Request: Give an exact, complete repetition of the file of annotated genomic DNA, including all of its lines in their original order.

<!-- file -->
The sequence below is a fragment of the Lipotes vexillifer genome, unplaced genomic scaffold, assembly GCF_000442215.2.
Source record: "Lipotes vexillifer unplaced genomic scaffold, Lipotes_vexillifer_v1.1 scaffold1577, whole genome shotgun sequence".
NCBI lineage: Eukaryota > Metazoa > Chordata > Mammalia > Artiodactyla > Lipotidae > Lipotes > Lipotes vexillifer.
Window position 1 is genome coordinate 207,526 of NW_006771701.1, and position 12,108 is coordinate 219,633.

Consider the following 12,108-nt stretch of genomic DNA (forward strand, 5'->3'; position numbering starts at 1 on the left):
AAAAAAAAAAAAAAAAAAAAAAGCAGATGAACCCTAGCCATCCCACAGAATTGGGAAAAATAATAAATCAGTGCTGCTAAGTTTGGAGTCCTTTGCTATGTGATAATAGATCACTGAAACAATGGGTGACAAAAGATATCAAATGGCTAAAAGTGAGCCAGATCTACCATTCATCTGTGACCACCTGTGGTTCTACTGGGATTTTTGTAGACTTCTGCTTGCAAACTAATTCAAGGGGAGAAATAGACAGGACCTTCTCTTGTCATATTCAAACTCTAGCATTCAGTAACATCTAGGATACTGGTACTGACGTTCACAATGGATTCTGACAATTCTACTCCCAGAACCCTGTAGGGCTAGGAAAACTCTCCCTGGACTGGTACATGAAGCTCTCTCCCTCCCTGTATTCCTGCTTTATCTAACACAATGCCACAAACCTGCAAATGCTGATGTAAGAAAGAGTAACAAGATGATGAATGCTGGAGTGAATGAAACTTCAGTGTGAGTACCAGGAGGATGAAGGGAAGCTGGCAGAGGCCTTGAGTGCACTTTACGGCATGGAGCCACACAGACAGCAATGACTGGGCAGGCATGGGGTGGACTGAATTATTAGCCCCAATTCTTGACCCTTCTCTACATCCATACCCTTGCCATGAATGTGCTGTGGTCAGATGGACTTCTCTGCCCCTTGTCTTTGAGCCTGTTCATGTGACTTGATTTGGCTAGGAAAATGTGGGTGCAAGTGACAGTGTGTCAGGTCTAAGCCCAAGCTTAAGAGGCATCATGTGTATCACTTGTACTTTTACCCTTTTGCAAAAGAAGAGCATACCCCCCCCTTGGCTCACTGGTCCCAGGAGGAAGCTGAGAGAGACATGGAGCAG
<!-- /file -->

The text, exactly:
The sequence below is a fragment of the Lipotes vexillifer genome, unplaced genomic scaffold, assembly GCF_000442215.2.
Source record: "Lipotes vexillifer unplaced genomic scaffold, Lipotes_vexillifer_v1.1 scaffold1577, whole genome shotgun sequence".
NCBI lineage: Eukaryota > Metazoa > Chordata > Mammalia > Artiodactyla > Lipotidae > Lipotes > Lipotes vexillifer.
Window position 1 is genome coordinate 207,526 of NW_006771701.1, and position 12,108 is coordinate 219,633.

Consider the following 12,108-nt stretch of genomic DNA (forward strand, 5'->3'; position numbering starts at 1 on the left):
AAAAAAAAAAAAAAAAAAAAAAGCAGATGAACCCTAGCCATCCCACAGAATTGGGAAAAATAATAAATCAGTGCTGCTAAGTTTGGAGTCCTTTGCTATGTGATAATAGATCACTGAAACAATGGGTGACAAAAGATATCAAATGGCTAAAAGTGAGCCAGATCTACCATTCATCTGTGACCACCTGTGGTTCTACTGGGATTTTTGTAGACTTCTGCTTGCAAACTAATTCAAGGGGAGAAATAGACAGGACCTTCTCTTGTCATATTCAAACTCTAGCATTCAGTAACATCTAGGATACTGGTACTGACGTTCACAATGGATTCTGACAATTCTACTCCCAGAACCCTGTAGGGCTAGGAAAACTCTCCCTGGACTGGTACATGAAGCTCTCTCCCTCCCTGTATTCCTGCTTTATCTAACACAATGCCACAAACCTGCAAATGCTGATGTAAGAAAGAGTAACAAGATGATGAATGCTGGAGTGAATGAAACTTCAGTGTGAGTACCAGGAGGATGAAGGGAAGCTGGCAGAGGCCTTGAGTGCACTTTACGGCATGGAGCCACACAGACAGCAATGACTGGGCAGGCATGGGGTGGACTGAATTATTAGCCCCAATTCTTGACCCTTCTCTACATCCATACCCTTGCCATGAATGTGCTGTGGTCAGATGGACTTCTCTGCCCCTTGTCTTTGAGCCTGTTCATGTGACTTGATTTGGCTAGGAAAATGTGGGTGCAAGTGACAGTGTGTCAGGTCTAAGCCCAAGCTTAAGAGGCATCATGTGTATCACTTGTACTTTTACCCTTTTGCAAAAGAAGAGCATACCCCCCCCTTGGCTCACTGGTCCCAGGAGGAAGCTGAGAGAGACATGGAGCAG